A "100" Counting Base

Because of that, I always begin my count off the top of a new pack at "100". When that 9 was the first card out, my running count would go to "99", (meaning negative 1). Now, when those same next six cards were played, my count would run: 101, 99, 100, 101, 99, 98

I simply count forward and backward from 100. I never have to fool with "minuses" and there's no risk of accidentally changing signs between hands. This has been my method for twenty-five years. I find it to be smoother and less error-prone. Just be aware that a count of "92" really means "-8"! In multi-deck play, the running count will sometimes get very far from "even". When this happens, you need to be comfortable with the idea that a count of

"68" is actually "-32". But don't worry, even with eight decks you will hardly ever reach the ambiguous count of "50" in either direction.

After a short while, you'll feel comfortable dropping the "hundred" off a "one-o four" count, and simply count "4, 3, 2, l, 0, 99, 98, etc.". If you don't think this is easier, then stick to the conventional method of starting at "zero" and going into minus running counts. But either way, you must be able to count down a full single deck in 30 seconds maximum, or you're not ready.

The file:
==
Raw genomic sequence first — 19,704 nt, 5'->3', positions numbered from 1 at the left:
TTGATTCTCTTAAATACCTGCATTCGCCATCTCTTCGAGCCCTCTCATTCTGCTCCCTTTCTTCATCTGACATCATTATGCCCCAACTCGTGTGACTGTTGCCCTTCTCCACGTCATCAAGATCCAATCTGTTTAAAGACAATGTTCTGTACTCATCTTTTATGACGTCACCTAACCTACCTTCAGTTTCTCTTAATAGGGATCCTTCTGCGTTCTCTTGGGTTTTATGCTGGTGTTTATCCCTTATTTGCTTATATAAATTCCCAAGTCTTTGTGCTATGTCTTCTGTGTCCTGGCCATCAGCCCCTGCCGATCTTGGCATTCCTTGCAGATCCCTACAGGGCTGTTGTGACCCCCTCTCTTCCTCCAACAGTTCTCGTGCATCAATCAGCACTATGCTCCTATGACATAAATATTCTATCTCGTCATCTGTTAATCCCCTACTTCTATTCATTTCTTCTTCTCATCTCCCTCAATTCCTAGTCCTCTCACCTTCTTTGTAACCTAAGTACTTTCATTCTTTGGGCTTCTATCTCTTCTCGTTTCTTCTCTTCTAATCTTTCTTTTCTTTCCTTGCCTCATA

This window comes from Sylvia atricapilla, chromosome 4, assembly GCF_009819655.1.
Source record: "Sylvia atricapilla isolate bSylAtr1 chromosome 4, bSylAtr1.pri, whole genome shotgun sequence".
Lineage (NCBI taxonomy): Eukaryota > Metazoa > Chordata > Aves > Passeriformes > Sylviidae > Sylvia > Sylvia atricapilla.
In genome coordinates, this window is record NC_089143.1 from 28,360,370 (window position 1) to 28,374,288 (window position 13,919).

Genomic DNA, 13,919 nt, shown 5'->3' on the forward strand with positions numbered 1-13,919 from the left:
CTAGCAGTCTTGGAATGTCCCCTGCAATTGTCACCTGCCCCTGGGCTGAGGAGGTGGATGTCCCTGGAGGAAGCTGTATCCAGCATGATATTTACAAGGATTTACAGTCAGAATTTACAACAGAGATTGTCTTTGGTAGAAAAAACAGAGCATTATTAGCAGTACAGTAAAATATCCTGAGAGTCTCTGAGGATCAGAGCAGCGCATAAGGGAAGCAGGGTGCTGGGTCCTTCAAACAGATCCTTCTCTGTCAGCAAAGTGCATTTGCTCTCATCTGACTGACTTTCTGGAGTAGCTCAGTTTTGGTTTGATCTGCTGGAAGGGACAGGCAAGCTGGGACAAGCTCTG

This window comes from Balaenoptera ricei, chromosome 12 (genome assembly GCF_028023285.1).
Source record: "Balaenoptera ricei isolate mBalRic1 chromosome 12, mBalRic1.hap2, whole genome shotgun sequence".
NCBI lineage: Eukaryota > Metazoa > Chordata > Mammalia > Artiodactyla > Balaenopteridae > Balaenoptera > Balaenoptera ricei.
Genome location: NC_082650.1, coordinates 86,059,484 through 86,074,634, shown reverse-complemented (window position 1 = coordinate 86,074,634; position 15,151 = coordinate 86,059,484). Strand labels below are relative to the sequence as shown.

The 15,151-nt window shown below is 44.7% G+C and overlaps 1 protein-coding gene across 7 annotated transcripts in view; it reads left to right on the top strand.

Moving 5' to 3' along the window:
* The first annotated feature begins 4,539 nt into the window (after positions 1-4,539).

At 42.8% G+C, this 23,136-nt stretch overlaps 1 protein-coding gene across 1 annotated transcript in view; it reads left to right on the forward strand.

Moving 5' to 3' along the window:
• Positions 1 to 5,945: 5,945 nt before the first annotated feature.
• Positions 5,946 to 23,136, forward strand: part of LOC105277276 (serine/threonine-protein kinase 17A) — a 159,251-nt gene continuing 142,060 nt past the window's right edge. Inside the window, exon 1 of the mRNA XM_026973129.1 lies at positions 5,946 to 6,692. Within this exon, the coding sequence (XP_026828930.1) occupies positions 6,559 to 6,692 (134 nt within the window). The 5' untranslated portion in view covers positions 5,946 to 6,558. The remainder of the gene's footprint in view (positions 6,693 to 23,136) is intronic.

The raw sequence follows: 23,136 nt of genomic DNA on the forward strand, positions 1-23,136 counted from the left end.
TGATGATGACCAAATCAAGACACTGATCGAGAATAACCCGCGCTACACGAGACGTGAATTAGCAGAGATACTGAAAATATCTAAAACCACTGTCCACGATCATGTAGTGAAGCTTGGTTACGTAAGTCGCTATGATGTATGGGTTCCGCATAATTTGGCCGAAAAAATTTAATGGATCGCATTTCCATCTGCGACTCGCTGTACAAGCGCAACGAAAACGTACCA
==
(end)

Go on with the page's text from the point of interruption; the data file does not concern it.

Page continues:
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Tilt Is Doom in Pinball and Poker

It's entirely possible for a highly skilled player to have long-term results that are far worse than someone whose technical skills are inferior, if the technically skilled player is vulnerable to tilt. One bad session can wipe out results from dozens of good ones. It's difficult to learn emotional control from a book, but if you ever find yourself at a poker table and hear the words "I don't care" echoing in your head, you're probably on tilt; the smartest thing you can do is take your loss and get out of the game as quickly as possible.